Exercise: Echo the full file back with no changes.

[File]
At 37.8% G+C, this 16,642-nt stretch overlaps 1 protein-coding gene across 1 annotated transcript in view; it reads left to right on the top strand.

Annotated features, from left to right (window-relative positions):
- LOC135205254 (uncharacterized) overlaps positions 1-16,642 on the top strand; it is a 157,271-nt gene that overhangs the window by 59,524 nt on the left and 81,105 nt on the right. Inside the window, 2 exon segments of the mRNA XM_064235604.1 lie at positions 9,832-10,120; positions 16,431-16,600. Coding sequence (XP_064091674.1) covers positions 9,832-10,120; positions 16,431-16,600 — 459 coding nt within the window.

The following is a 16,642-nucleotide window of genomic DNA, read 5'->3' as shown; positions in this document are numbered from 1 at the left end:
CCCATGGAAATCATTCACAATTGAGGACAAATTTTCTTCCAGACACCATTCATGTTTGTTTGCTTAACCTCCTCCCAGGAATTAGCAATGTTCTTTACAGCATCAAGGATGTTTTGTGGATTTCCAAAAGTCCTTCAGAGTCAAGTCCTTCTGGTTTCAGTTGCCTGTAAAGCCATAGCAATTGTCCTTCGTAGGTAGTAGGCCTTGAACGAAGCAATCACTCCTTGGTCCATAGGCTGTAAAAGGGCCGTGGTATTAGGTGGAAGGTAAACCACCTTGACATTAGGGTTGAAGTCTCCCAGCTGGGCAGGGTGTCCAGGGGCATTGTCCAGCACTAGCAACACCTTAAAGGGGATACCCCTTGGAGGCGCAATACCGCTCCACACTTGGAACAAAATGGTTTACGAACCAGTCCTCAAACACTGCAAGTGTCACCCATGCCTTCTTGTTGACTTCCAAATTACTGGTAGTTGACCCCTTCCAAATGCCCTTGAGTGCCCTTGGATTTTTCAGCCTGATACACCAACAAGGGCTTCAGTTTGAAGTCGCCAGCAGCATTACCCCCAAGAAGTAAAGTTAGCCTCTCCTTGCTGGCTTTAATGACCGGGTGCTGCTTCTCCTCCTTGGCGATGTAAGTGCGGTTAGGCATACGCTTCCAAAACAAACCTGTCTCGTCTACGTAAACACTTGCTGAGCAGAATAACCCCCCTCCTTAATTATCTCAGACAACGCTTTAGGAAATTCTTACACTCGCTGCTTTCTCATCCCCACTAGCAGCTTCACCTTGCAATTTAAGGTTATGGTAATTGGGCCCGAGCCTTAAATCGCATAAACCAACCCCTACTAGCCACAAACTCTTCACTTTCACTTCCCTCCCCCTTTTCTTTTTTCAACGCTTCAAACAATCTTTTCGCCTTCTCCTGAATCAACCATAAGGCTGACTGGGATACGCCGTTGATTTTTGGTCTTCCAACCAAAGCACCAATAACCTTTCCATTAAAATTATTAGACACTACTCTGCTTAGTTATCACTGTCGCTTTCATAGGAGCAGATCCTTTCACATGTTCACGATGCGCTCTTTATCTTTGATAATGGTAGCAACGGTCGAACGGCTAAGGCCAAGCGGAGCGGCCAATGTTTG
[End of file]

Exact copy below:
At 37.8% G+C, this 16,642-nt stretch overlaps 1 protein-coding gene across 1 annotated transcript in view; it reads left to right on the top strand.

Annotated features, from left to right (window-relative positions):
- LOC135205254 (uncharacterized) overlaps positions 1-16,642 on the top strand; it is a 157,271-nt gene that overhangs the window by 59,524 nt on the left and 81,105 nt on the right. Inside the window, 2 exon segments of the mRNA XM_064235604.1 lie at positions 9,832-10,120; positions 16,431-16,600. Coding sequence (XP_064091674.1) covers positions 9,832-10,120; positions 16,431-16,600 — 459 coding nt within the window.

The following is a 16,642-nucleotide window of genomic DNA, read 5'->3' as shown; positions in this document are numbered from 1 at the left end:
CCCATGGAAATCATTCACAATTGAGGACAAATTTTCTTCCAGACACCATTCATGTTTGTTTGCTTAACCTCCTCCCAGGAATTAGCAATGTTCTTTACAGCATCAAGGATGTTTTGTGGATTTCCAAAAGTCCTTCAGAGTCAAGTCCTTCTGGTTTCAGTTGCCTGTAAAGCCATAGCAATTGTCCTTCGTAGGTAGTAGGCCTTGAACGAAGCAATCACTCCTTGGTCCATAGGCTGTAAAAGGGCCGTGGTATTAGGTGGAAGGTAAACCACCTTGACATTAGGGTTGAAGTCTCCCAGCTGGGCAGGGTGTCCAGGGGCATTGTCCAGCACTAGCAACACCTTAAAGGGGATACCCCTTGGAGGCGCAATACCGCTCCACACTTGGAACAAAATGGTTTACGAACCAGTCCTCAAACACTGCAAGTGTCACCCATGCCTTCTTGTTGACTTCCAAATTACTGGTAGTTGACCCCTTCCAAATGCCCTTGAGTGCCCTTGGATTTTTCAGCCTGATACACCAACAAGGGCTTCAGTTTGAAGTCGCCAGCAGCATTACCCCCAAGAAGTAAAGTTAGCCTCTCCTTGCTGGCTTTAATGACCGGGTGCTGCTTCTCCTCCTTGGCGATGTAAGTGCGGTTAGGCATACGCTTCCAAAACAAACCTGTCTCGTCTACGTAAACACTTGCTGAGCAGAATAACCCCCCTCCTTAATTATCTCAGACAACGCTTTAGGAAATTCTTACACTCGCTGCTTTCTCATCCCCACTAGCAGCTTCACCTTGCAATTTAAGGTTATGGTAATTGGGCCCGAGCCTTAAATCGCATAAACCAACCCCTACTAGCCACAAACTCTTCACTTTCACTTCCCTCCCCCTTTTCTTTTTTCAACGCTTCAAACAATCTTTTCGCCTTCTCCTGAATCAACCATAAGGCTGACTGGGATACGCCGTTGATTTTTGGTCTTCCAACCAAAGCACCAATAACCTTTCCATTAAAATTATTAGACACTACTCTGCTTAGTTATCACTGTCGCTTTCATAGGAGCAGATCCTTTCACATGTTCACGATGCGCTCTTTATCTTTGATAATGGTAGCAACGGTCGAACGGCTAAGGCCAAGCGGAGCGGCCAATGTTTG